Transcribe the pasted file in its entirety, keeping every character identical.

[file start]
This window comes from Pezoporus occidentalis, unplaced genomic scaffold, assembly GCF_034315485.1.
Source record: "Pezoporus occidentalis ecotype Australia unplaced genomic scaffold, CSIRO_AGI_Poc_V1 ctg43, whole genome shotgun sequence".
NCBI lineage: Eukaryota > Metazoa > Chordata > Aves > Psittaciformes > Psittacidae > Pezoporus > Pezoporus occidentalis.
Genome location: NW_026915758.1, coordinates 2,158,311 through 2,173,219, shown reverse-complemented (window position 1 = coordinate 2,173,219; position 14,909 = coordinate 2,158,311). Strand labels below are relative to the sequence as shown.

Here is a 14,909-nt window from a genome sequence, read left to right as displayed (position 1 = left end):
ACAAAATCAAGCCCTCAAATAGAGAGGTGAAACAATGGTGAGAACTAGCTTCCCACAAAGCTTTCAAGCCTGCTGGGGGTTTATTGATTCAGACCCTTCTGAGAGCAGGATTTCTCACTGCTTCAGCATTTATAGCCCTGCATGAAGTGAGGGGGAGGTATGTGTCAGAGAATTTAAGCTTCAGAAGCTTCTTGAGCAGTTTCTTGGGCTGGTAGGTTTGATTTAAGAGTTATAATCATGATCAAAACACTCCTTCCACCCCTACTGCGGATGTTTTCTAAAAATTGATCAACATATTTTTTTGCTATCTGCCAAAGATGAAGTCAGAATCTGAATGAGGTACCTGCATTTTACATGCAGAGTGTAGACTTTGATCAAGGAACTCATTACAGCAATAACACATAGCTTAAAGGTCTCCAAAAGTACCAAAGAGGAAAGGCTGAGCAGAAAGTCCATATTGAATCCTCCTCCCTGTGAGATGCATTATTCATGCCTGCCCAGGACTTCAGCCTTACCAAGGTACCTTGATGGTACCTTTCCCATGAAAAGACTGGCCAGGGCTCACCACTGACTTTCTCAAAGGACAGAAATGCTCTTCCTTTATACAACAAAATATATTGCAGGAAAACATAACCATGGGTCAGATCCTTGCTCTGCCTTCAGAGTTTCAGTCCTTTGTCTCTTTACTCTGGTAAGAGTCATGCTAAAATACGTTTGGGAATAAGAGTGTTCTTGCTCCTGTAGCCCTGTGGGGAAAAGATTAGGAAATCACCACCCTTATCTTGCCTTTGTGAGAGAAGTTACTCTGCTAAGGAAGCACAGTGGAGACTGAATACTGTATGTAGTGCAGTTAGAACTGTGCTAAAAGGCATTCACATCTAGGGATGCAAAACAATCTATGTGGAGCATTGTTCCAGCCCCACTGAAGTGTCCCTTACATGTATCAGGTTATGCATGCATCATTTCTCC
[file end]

This window comes from Pezoporus occidentalis, unplaced genomic scaffold, assembly GCF_034315485.1.
Source record: "Pezoporus occidentalis ecotype Australia unplaced genomic scaffold, CSIRO_AGI_Poc_V1 ctg43, whole genome shotgun sequence".
NCBI lineage: Eukaryota > Metazoa > Chordata > Aves > Psittaciformes > Psittacidae > Pezoporus > Pezoporus occidentalis.
Genome location: NW_026915758.1, coordinates 2,158,311 through 2,173,219, shown reverse-complemented (window position 1 = coordinate 2,173,219; position 14,909 = coordinate 2,158,311). Strand labels below are relative to the sequence as shown.

Here is a 14,909-nt window from a genome sequence, read left to right as displayed (position 1 = left end):
ACAAAATCAAGCCCTCAAATAGAGAGGTGAAACAATGGTGAGAACTAGCTTCCCACAAAGCTTTCAAGCCTGCTGGGGGTTTATTGATTCAGACCCTTCTGAGAGCAGGATTTCTCACTGCTTCAGCATTTATAGCCCTGCATGAAGTGAGGGGGAGGTATGTGTCAGAGAATTTAAGCTTCAGAAGCTTCTTGAGCAGTTTCTTGGGCTGGTAGGTTTGATTTAAGAGTTATAATCATGATCAAAACACTCCTTCCACCCCTACTGCGGATGTTTTCTAAAAATTGATCAACATATTTTTTTGCTATCTGCCAAAGATGAAGTCAGAATCTGAATGAGGTACCTGCATTTTACATGCAGAGTGTAGACTTTGATCAAGGAACTCATTACAGCAATAACACATAGCTTAAAGGTCTCCAAAAGTACCAAAGAGGAAAGGCTGAGCAGAAAGTCCATATTGAATCCTCCTCCCTGTGAGATGCATTATTCATGCCTGCCCAGGACTTCAGCCTTACCAAGGTACCTTGATGGTACCTTTCCCATGAAAAGACTGGCCAGGGCTCACCACTGACTTTCTCAAAGGACAGAAATGCTCTTCCTTTATACAACAAAATATATTGCAGGAAAACATAACCATGGGTCAGATCCTTGCTCTGCCTTCAGAGTTTCAGTCCTTTGTCTCTTTACTCTGGTAAGAGTCATGCTAAAATACGTTTGGGAATAAGAGTGTTCTTGCTCCTGTAGCCCTGTGGGGAAAAGATTAGGAAATCACCACCCTTATCTTGCCTTTGTGAGAGAAGTTACTCTGCTAAGGAAGCACAGTGGAGACTGAATACTGTATGTAGTGCAGTTAGAACTGTGCTAAAAGGCATTCACATCTAGGGATGCAAAACAATCTATGTGGAGCATTGTTCCAGCCCCACTGAAGTGTCCCTTACATGTATCAGGTTATGCATGCATCATTTCTCC